In recent years, our visual world has been ruled by a pack of designers and creatives I’ve come to think of loosely as fanfic auteurs. Think of A$AP Mob, echoing Wu-Tang. Matthew Williams remixing Alexander McQueen. The way the Safdies Scorsese-up Sandler. Olivia Rodrigo parroted the Ellen Von Unwerth photograph on the cover of Hole’s Live Through This for her own debut album—which betrayed the ethos beneath all this parroting. Courtney Love Cobain, a Gen Xer, thinks copying is uncool, but for a young person today, it’s just how we think: I loved this, so I want to embody it for myself. No ethical quagmires here, no siree. Creation and fandom are now one in the same. Are our idols any better than people working now? It’s hard to say, because none of us were there, but more importantly, nothing will ever be as pure and wonderful as something you took in with fresh, young eyes untouched by cynicism—even if you come upon it years after it made its debut.

Of course, fashion designers, operating in a world where originality is king (though rarely achieved), have a uniquely anxious relationship to influence. And so when this digitally native generation stuffs their collections with imitative gestures and even full-out looks that are less like homage and more like, well, copies, they proclaim it as a part of what they do. I’m thinking of Vaquera, which invented the term “fashion fanfic” with their heartsleeves recreations of pieces by Andre Walker or Miguel Adrover. And Williams at Givenchy, for whom Christophe Decarnin and Riccardo Tisci are much realer legends that Hubert de Givenchy; or Daniel Roseberry at Schiaparelli, who just did a show enthusiastically quoting Christian Lacroix. The sheer breadth of these designers’ aesthetics shows how pervasive this kind of creation has become. You might say it’s nostalgic—that everything is just looking back—but actually, it’s more complicated than that. It’s really a desire to create in your idol’s universe, toiling in their shadow, to get closer to them by imitation.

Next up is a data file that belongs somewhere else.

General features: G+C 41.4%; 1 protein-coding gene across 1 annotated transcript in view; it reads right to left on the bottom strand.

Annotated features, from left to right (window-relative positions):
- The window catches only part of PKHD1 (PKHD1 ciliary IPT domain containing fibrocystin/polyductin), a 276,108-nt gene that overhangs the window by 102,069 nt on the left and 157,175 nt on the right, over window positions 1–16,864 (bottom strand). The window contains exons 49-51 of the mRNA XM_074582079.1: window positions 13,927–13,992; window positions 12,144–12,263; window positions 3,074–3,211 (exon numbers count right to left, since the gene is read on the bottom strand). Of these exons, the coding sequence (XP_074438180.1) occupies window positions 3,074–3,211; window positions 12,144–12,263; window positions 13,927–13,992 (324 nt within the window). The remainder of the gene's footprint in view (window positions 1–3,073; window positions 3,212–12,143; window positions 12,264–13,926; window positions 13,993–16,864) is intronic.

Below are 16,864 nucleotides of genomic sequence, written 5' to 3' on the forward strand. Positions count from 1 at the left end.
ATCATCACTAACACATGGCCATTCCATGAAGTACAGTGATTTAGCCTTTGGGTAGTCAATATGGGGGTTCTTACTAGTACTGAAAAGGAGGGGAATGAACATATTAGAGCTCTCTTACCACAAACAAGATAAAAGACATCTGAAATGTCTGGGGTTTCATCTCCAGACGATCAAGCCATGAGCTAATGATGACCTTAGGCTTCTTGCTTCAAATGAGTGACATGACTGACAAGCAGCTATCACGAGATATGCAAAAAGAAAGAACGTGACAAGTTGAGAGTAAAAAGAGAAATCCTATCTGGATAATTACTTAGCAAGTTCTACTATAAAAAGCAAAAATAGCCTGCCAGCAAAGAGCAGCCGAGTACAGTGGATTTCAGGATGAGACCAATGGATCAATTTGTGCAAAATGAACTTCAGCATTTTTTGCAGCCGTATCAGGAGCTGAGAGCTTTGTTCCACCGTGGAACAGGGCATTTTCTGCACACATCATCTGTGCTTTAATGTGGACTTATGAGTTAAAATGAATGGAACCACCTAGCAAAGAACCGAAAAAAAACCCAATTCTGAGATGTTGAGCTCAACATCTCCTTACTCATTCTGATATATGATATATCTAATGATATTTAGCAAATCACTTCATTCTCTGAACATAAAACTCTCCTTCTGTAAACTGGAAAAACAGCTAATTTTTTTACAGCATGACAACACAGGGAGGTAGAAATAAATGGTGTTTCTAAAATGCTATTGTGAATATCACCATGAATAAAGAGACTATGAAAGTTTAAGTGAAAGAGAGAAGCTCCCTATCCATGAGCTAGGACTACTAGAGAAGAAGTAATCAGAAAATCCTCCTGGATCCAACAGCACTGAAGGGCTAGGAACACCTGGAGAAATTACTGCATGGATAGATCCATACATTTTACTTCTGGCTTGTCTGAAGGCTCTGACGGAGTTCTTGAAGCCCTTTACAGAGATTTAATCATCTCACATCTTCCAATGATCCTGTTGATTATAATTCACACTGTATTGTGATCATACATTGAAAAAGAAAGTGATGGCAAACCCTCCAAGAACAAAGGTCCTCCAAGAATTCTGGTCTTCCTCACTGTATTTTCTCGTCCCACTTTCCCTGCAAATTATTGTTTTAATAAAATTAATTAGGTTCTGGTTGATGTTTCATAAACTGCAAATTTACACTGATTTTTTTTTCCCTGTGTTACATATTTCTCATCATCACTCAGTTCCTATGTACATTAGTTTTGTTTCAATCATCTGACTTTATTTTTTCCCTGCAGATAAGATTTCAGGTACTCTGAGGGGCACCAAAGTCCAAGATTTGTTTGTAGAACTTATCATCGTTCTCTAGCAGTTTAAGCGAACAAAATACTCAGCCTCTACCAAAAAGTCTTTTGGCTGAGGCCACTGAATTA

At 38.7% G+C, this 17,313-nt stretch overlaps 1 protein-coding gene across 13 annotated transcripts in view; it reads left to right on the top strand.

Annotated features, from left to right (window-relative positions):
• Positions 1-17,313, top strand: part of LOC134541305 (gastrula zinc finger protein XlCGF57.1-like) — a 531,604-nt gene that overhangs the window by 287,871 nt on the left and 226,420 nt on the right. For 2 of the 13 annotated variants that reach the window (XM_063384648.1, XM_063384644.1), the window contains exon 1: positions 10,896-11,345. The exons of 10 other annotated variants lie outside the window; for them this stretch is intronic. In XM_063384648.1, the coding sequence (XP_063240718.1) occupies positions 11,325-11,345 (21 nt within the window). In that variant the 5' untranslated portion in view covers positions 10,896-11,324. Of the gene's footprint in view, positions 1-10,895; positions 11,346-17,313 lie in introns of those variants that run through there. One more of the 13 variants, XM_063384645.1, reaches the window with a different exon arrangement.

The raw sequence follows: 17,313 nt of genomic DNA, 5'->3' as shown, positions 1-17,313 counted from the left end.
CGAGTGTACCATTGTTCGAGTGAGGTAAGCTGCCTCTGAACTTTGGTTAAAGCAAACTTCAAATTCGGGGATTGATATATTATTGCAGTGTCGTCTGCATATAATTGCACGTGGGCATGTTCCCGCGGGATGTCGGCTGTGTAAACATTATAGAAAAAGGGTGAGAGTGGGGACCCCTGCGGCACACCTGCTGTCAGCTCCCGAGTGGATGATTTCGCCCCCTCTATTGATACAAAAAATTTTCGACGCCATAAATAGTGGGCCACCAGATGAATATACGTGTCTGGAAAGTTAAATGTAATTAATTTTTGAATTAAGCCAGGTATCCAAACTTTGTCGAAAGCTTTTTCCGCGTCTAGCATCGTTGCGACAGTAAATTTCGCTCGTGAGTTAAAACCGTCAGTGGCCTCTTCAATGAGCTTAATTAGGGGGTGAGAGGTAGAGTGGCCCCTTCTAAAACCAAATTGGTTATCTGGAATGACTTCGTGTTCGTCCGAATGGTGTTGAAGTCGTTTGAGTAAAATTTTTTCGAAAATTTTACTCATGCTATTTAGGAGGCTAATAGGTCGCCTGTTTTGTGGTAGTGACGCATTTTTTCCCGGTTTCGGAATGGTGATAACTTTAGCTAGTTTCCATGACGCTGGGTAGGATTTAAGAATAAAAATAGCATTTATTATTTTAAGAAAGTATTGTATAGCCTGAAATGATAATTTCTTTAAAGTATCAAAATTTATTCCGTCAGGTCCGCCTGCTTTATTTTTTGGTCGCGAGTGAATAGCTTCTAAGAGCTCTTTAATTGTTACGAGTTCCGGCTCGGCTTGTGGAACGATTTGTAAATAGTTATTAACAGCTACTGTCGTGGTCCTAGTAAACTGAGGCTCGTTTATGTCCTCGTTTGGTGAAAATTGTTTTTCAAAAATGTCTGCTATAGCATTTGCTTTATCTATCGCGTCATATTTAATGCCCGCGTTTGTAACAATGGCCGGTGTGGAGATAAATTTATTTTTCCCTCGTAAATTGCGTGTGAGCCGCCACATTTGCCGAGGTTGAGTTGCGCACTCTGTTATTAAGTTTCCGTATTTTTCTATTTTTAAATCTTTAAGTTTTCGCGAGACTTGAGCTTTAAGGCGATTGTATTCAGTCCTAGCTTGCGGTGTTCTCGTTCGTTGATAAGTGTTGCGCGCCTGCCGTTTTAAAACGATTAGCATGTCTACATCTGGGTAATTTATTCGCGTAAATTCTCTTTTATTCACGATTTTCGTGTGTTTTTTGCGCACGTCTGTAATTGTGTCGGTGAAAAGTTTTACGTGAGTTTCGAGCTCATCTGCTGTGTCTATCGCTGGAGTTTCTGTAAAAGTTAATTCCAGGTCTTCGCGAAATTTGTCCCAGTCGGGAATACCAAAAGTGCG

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Last week, in the midst of revealing his Spring 2022 collection, the designer Kiko Kostadinov reflected on how his process differs from that of his peers, sounding a little tortured. “I struggle [with] wanting to replicate a specific era or a specific subculture or a specific period, or a specific body of work,” he said. “I can’t think, like, ‘I’ll pick a photographer and I’ll just recreate his characters in an almost identical way.’” That way of working “is not really about the clothes. But it’s about bringing light to a specific artist, and you just kind of follow the characters that he shot or created or painted. I struggle with that because I’m not really close [enough] to any subculture to feel like I was part of it.”

Kostadinov transcends the fanfic group. He is a designer’s designer, one who wants to show you something you’ve never thought of, instead of making something everyone already wants (It’s no surprise, then, that his clothing was all over A$AP Rocky and Rihanna’s circus-like video shoot this week.) Theoretically, he could easily veer into the fanfic territory: he grew up huffing the stuff on fashion message boards, and he’s also a big Yohji Yamamoto head. But like Yamamoto, Kostadinov thinks about garments a bit like a conceptual artist—his references are never to other designers, but to their processes of creating.